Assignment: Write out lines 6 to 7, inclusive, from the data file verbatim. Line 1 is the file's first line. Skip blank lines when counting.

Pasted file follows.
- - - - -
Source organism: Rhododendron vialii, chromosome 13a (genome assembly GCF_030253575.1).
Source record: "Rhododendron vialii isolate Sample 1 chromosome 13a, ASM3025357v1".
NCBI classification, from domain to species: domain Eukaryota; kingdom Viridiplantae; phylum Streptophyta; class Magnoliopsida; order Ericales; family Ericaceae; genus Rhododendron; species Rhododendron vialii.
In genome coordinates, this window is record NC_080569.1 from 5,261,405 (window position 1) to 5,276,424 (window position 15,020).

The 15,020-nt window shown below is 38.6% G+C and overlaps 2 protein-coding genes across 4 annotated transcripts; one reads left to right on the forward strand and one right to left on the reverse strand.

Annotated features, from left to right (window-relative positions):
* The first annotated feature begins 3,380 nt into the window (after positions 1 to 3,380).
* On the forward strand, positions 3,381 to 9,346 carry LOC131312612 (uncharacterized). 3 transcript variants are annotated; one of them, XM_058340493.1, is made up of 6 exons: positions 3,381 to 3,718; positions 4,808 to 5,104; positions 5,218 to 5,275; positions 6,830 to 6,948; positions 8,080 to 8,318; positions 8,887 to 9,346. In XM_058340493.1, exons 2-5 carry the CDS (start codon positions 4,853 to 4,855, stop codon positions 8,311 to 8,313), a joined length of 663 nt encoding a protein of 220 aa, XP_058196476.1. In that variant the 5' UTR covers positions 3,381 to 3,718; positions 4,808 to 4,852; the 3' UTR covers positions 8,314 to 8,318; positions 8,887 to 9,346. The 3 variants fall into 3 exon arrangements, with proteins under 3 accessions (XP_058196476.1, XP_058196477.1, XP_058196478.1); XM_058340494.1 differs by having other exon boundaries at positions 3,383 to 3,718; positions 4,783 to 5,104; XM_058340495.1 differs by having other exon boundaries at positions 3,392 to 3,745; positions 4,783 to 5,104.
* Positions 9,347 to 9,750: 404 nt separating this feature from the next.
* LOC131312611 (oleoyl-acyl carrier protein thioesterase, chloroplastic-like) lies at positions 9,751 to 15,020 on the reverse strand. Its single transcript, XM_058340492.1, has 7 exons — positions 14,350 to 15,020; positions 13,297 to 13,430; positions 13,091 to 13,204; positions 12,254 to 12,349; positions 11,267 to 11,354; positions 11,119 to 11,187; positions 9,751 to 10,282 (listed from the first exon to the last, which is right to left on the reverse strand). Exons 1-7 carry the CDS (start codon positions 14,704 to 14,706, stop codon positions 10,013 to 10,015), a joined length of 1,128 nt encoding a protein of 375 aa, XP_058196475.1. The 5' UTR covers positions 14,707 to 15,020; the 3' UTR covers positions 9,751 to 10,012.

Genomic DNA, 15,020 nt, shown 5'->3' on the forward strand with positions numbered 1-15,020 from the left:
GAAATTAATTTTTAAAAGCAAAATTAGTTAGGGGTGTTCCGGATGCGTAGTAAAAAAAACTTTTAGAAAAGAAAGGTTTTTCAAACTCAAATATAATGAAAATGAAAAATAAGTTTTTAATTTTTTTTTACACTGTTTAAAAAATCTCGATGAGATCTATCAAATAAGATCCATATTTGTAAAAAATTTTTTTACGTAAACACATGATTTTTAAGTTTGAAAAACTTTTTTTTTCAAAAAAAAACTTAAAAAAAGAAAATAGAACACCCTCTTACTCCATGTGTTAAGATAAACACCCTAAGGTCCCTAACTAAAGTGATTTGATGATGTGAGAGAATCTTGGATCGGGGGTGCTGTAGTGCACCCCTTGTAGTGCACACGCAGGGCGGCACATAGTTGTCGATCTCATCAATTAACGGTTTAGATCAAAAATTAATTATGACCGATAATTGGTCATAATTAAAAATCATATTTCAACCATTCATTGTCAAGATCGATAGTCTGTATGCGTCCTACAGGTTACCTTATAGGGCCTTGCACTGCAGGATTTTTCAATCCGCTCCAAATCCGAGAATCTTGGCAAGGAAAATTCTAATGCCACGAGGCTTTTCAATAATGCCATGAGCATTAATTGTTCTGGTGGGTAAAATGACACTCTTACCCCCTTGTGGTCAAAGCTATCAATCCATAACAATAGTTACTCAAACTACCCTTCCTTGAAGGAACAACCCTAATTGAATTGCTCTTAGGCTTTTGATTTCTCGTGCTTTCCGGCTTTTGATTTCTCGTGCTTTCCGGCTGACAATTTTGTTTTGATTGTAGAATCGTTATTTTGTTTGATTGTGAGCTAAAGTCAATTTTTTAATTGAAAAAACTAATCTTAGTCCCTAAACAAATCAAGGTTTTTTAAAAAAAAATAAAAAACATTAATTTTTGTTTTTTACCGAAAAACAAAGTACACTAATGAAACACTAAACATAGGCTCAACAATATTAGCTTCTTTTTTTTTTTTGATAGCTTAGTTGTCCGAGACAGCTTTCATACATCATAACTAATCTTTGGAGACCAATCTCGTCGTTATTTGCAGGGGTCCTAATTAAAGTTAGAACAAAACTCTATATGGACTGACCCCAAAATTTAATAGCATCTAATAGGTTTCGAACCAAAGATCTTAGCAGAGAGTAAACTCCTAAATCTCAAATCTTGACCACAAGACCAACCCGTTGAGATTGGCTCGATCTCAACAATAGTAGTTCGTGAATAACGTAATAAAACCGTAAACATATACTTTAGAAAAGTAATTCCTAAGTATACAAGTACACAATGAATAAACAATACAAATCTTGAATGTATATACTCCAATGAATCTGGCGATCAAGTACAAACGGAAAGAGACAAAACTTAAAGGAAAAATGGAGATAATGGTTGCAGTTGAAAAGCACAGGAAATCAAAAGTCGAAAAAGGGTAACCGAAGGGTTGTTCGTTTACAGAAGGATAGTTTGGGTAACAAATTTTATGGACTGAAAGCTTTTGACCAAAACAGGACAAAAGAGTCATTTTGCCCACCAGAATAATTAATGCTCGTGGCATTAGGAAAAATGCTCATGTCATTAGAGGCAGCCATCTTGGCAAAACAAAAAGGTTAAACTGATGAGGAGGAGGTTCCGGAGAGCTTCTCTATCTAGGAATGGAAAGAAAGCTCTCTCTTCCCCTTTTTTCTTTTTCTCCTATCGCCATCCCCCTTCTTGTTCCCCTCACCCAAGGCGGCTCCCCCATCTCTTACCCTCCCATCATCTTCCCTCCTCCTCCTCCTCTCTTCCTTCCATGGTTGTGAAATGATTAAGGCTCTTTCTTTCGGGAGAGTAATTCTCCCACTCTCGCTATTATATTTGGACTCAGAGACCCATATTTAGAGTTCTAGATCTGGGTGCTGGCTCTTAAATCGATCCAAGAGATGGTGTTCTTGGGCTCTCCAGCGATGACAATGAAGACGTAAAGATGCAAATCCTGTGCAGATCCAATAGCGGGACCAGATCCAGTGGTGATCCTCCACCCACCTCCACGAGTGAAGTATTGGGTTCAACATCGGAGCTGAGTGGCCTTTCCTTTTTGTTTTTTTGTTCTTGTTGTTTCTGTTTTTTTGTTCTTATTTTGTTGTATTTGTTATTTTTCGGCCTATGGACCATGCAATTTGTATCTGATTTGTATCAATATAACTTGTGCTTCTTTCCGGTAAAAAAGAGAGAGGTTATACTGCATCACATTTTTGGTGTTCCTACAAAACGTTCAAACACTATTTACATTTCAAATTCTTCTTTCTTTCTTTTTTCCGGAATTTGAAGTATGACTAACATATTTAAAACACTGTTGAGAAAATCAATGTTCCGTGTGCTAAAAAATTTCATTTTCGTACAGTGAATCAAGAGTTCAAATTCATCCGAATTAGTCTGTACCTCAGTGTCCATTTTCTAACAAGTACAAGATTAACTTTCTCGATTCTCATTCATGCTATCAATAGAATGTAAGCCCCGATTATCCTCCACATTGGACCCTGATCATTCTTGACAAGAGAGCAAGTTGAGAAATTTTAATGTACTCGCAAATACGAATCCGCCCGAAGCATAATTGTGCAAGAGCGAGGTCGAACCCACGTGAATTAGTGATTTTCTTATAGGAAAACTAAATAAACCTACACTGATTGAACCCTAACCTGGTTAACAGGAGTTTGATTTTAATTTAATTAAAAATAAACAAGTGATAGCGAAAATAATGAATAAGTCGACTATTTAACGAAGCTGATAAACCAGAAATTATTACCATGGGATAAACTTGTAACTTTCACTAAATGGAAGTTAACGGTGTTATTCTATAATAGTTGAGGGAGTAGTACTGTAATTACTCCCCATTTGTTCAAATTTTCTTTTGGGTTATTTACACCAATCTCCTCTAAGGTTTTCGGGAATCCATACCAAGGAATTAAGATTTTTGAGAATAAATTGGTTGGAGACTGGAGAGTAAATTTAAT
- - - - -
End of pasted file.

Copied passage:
Annotated features, from left to right (window-relative positions):
* The first annotated feature begins 3,380 nt into the window (after positions 1 to 3,380).